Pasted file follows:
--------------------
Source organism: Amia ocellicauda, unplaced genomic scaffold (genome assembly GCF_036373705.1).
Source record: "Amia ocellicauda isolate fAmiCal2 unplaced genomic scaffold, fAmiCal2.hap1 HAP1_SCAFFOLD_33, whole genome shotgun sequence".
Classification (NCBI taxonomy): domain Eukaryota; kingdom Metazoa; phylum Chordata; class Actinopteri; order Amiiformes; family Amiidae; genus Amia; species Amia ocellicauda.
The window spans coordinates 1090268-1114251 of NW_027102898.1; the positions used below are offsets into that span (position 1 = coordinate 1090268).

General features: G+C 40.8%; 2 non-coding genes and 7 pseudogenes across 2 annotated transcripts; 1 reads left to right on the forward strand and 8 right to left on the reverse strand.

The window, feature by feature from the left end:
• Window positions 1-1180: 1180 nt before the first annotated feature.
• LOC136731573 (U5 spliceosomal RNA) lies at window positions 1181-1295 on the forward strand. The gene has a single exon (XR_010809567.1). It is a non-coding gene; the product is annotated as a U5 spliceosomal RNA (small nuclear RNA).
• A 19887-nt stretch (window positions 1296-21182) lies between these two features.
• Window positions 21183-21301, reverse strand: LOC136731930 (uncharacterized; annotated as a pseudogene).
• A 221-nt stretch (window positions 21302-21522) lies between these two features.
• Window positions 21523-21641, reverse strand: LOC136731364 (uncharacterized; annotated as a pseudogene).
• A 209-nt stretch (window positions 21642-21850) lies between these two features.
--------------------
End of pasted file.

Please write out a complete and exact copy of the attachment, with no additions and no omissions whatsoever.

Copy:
Source organism: Amia ocellicauda, unplaced genomic scaffold (genome assembly GCF_036373705.1).
Source record: "Amia ocellicauda isolate fAmiCal2 unplaced genomic scaffold, fAmiCal2.hap1 HAP1_SCAFFOLD_33, whole genome shotgun sequence".
Classification (NCBI taxonomy): domain Eukaryota; kingdom Metazoa; phylum Chordata; class Actinopteri; order Amiiformes; family Amiidae; genus Amia; species Amia ocellicauda.
The window spans coordinates 1090268-1114251 of NW_027102898.1; the positions used below are offsets into that span (position 1 = coordinate 1090268).

General features: G+C 40.8%; 2 non-coding genes and 7 pseudogenes across 2 annotated transcripts; 1 reads left to right on the forward strand and 8 right to left on the reverse strand.

The window, feature by feature from the left end:
• Window positions 1-1180: 1180 nt before the first annotated feature.
• LOC136731573 (U5 spliceosomal RNA) lies at window positions 1181-1295 on the forward strand. The gene has a single exon (XR_010809567.1). It is a non-coding gene; the product is annotated as a U5 spliceosomal RNA (small nuclear RNA).
• A 19887-nt stretch (window positions 1296-21182) lies between these two features.
• Window positions 21183-21301, reverse strand: LOC136731930 (uncharacterized; annotated as a pseudogene).
• A 221-nt stretch (window positions 21302-21522) lies between these two features.
• Window positions 21523-21641, reverse strand: LOC136731364 (uncharacterized; annotated as a pseudogene).
• A 209-nt stretch (window positions 21642-21850) lies between these two features.